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High-resolution electron microscope observations of shock-loaded boron carbide have revealed the formation of nanoscale intragranular amorphous bands that occur parallel to specific crystallographic planes and contiguously with apparent cleaved fracture surfaces. This damage mechanism explains the measured, but not previously understood, decrease in the(More)
We report transmission electron microscope observations that provide evidence of deformation twinning in plastically deformed nanocrystalline aluminum. The presence of these twins is directly related to the nanocrystalline structure, because they are not observed in coarse-grained pure aluminum. We propose a dislocation-based model to explain the preference(More)
In crystalline materials, plastic deformation occurs by the motion of dislocations, and the regions between individual crystallites, called grain boundaries, act as obstacles to dislocation motion. Grain boundaries are widely envisaged to be mechanically static structures, but this report outlines an experimental investigation of stress-driven grain(More)
In high-resolution electron microscopy (HREM), dislocation core structures are examined by tilting the dislocation end-on along the appropriate zone axis. For end-on screw dislocations diffraction contrast is largely due to surface relaxation in the form of the Eshelby twist. In this paper, simulated, many-beam images of end-on, 1/2<111> Mo screw(More)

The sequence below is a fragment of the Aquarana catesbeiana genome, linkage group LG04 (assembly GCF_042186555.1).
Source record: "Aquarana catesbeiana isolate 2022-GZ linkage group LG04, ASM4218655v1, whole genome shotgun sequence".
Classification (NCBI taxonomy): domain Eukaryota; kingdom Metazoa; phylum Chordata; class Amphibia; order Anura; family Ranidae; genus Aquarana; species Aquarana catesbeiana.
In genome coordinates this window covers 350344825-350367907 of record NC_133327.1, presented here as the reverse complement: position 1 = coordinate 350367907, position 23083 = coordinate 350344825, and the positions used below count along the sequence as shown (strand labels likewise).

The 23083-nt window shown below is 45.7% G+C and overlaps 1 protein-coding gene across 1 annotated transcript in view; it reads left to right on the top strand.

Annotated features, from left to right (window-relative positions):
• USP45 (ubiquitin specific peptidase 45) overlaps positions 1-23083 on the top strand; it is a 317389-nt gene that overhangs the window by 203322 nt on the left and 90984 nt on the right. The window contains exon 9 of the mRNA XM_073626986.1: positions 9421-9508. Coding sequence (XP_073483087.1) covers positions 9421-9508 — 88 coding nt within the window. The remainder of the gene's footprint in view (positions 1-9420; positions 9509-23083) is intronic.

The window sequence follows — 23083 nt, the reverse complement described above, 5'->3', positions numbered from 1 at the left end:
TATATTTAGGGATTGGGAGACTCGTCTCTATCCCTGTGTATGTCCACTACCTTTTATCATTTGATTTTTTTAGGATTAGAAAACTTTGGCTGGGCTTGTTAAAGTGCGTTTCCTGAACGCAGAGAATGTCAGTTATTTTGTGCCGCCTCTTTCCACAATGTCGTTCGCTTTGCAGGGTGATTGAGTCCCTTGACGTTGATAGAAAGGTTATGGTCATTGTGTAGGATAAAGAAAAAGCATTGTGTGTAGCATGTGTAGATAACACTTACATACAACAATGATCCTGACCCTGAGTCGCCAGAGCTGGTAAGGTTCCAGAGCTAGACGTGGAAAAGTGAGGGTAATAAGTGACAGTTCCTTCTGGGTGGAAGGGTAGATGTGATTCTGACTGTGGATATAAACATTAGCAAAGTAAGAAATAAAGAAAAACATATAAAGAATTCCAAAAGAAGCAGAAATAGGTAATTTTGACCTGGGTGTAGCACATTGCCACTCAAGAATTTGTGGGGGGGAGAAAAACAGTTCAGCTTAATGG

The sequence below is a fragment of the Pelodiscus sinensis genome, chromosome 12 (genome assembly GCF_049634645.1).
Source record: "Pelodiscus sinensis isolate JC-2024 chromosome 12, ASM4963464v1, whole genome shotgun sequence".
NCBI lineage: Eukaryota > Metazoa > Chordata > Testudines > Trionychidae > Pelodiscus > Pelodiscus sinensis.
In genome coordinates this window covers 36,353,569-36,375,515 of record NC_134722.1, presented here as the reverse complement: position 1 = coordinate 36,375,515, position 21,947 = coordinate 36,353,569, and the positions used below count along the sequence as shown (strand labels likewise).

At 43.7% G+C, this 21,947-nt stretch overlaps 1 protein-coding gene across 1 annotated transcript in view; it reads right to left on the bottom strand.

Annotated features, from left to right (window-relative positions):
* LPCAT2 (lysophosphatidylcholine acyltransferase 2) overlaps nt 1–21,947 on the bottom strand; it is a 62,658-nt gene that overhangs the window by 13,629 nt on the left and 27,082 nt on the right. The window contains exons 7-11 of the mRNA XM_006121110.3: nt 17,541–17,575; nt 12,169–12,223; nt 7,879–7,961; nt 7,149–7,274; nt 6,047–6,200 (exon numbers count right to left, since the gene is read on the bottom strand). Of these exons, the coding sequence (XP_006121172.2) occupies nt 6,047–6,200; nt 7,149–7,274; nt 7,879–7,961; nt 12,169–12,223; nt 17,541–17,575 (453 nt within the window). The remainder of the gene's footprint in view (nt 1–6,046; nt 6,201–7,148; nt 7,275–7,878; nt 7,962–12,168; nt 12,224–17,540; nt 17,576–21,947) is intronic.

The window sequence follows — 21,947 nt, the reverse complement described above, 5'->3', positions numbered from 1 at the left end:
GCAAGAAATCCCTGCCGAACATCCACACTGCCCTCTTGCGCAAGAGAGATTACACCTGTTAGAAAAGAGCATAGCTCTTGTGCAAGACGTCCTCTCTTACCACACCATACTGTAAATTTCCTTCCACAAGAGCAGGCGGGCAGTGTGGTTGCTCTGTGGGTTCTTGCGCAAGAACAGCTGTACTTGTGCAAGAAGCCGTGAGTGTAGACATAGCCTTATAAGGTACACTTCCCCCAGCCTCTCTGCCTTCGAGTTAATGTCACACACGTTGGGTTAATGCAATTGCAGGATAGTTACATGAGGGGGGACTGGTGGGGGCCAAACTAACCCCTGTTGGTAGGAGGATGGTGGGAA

Recent advances in topological optimization methodologies for design of internal material architecture, coupled with the emergence of micro-and nanoscale fabrication processes, 3D imaging, and micron scale testing methodologies, now make it possible to design, fabricate, and characterize lattice materials with unprecedented control. This talk will describe(More)
Findings of laser-assisted atom probe tomography experiments on boron carbide elucidate an approach for characterizing the atomic structure and interatomic bonding of molecules associated with extraordinary structural stability. The discovery of crystallographic planes in these boron carbide datasets substantiates that crystallinity is maintained to the(More)
Recent observations of planar defects in boron carbide have been shown to deviate from perfect mirror symmetry and are referred to as "asymmetric twins." Here, we demonstrate that these asymmetric twins are really phase boundaries that form in stoichiometric B(4)C (i.e., B(12)C(3)) but not in B(13)C(2). TEM observations and ab initio simulations have been(More)
The theoretical strength of a material is the minimum stress to deform or fracture the perfect single crystal material that has no defects. This theoretical strength is considered as an upper bound on the attainable strength for a real crystal. In contradiction to this expectation, we use quantum mechanics (QM) simulations to show that for the boron carbide(More)